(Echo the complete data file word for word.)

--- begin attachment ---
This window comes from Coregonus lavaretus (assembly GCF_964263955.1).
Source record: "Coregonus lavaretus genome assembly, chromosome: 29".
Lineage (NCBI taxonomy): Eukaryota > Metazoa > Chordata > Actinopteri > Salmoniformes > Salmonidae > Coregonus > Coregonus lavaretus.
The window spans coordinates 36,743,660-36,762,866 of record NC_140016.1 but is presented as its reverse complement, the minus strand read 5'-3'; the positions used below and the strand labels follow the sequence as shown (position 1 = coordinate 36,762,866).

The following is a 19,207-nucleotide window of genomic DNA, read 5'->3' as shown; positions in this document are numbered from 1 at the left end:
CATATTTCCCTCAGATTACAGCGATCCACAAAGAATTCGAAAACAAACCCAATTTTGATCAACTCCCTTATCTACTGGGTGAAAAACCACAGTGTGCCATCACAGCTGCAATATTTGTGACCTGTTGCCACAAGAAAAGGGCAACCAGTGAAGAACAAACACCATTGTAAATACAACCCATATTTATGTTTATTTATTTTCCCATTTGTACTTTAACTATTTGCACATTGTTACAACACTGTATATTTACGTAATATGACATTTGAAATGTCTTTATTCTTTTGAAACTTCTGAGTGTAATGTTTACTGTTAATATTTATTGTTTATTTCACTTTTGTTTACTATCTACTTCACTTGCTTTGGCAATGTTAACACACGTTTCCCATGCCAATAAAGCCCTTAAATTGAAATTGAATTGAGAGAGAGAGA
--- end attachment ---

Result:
This window comes from Coregonus lavaretus (assembly GCF_964263955.1).
Source record: "Coregonus lavaretus genome assembly, chromosome: 29".
Lineage (NCBI taxonomy): Eukaryota > Metazoa > Chordata > Actinopteri > Salmoniformes > Salmonidae > Coregonus > Coregonus lavaretus.
The window spans coordinates 36,743,660-36,762,866 of record NC_140016.1 but is presented as its reverse complement, the minus strand read 5'-3'; the positions used below and the strand labels follow the sequence as shown (position 1 = coordinate 36,762,866).

The following is a 19,207-nucleotide window of genomic DNA, read 5'->3' as shown; positions in this document are numbered from 1 at the left end:
CATATTTCCCTCAGATTACAGCGATCCACAAAGAATTCGAAAACAAACCCAATTTTGATCAACTCCCTTATCTACTGGGTGAAAAACCACAGTGTGCCATCACAGCTGCAATATTTGTGACCTGTTGCCACAAGAAAAGGGCAACCAGTGAAGAACAAACACCATTGTAAATACAACCCATATTTATGTTTATTTATTTTCCCATTTGTACTTTAACTATTTGCACATTGTTACAACACTGTATATTTACGTAATATGACATTTGAAATGTCTTTATTCTTTTGAAACTTCTGAGTGTAATGTTTACTGTTAATATTTATTGTTTATTTCACTTTTGTTTACTATCTACTTCACTTGCTTTGGCAATGTTAACACACGTTTCCCATGCCAATAAAGCCCTTAAATTGAAATTGAATTGAGAGAGAGAGA